COMPARATIVE STUDY
JOURNAL ARTICLE

Decline in maternal mortality in Matlab, Bangladesh: a cautionary tale

C Ronsmans, A M Vanneste, J Chakraborty, J van Ginneken
Lancet 1997 December 20, 350 (9094): 1810-4
9428252

BACKGROUND: A study in Matlab, Bangladesh, has provided evidence favouring a community-based maternity-care delivery system. 3 years of this programme coincided with a significant reduction in direct obstetric mortality compared with the 3 years before the programme. We have examined whether the effects of the programme are sustained over time.

METHODS: Using data from the continuing demographic survelliance system and from special investigations into the rates and causes of maternal mortality during 1976-93, we compared the trends in direct obstetric maternal mortality ratios in the Maternal and Child Health and Family Planning (MCH-FP) area (which has received extensive services in health and family planning since 1977) with those in the comparison area (with no such intensive health inputs). We divided the areas and time periods into discrete groups that best represented the effects of the introduction of the maternity-care programme.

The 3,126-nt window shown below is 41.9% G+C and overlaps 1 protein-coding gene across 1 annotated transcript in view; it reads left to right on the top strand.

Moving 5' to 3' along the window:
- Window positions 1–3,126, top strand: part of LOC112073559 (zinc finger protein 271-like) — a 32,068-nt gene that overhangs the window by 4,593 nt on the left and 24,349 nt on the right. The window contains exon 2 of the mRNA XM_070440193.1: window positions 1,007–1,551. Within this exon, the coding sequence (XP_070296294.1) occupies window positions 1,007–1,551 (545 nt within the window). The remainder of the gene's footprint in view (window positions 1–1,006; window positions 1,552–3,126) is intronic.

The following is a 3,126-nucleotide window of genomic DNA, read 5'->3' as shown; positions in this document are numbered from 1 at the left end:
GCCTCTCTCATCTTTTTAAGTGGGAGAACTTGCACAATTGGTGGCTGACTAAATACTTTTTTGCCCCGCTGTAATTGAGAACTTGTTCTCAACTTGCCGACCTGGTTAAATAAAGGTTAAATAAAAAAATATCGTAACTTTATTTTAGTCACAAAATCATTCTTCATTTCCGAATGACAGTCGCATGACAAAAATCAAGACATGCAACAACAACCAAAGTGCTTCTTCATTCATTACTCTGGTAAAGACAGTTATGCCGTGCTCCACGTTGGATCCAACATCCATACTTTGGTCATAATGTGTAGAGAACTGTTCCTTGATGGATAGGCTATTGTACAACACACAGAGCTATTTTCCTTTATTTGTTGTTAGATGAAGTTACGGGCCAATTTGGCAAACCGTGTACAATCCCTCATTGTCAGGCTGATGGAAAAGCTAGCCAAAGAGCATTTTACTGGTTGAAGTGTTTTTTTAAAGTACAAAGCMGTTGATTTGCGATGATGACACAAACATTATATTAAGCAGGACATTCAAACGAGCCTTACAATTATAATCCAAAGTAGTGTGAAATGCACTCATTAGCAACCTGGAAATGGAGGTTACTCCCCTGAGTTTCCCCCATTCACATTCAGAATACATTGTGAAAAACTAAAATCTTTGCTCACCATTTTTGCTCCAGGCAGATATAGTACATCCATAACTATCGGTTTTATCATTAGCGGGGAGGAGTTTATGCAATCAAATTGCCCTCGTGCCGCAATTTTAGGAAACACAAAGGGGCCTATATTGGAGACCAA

FINDINGS: Direct obstetric mortality declined by 3% per year (rate ratio 0.97 per year [95% CI 0.95-0.99]); there was no difference between the MCH-FP and comparison areas (1.00 [0.96-1.05]). Direct obstetric mortality halved between 1976-86 and 1987-89 in the northern MCH-FP area, where the maternity-care programme was initiated in 1987 (0.50 [0.22-0.99]), but showed no change in the southern MCH-FP area, which had no such intervention at that time (1.07 [0.64-1.72]). After 1990, when the programme was expanded throughout the MCH-FP area, the southern part showed a downward (non-significant) trend in direct obstetric mortality (0.68 [0.35-1.32]). However, direct obstetric mortality also declined between 1987 and 1989 in the southern comparison area (0.48 [0.26-0.83]) in the absence of an intense maternity-care programme, and remained stable thereafter. In the northern comparison area, there was no such decline in direct obstetric mortality (0.78 [0.40-1.40]).

INTERPRETATION: Although the introduction of the maternity-care programme coincided with declining trends in direct obstetric mortality in the areas covered by the programme, a decline also occurred in one of the areas not receiving any such interventions. Caution is required in the interpretation of short-term trends in one indicator in studies designed without random allocation of interventions into treatment and control groups.

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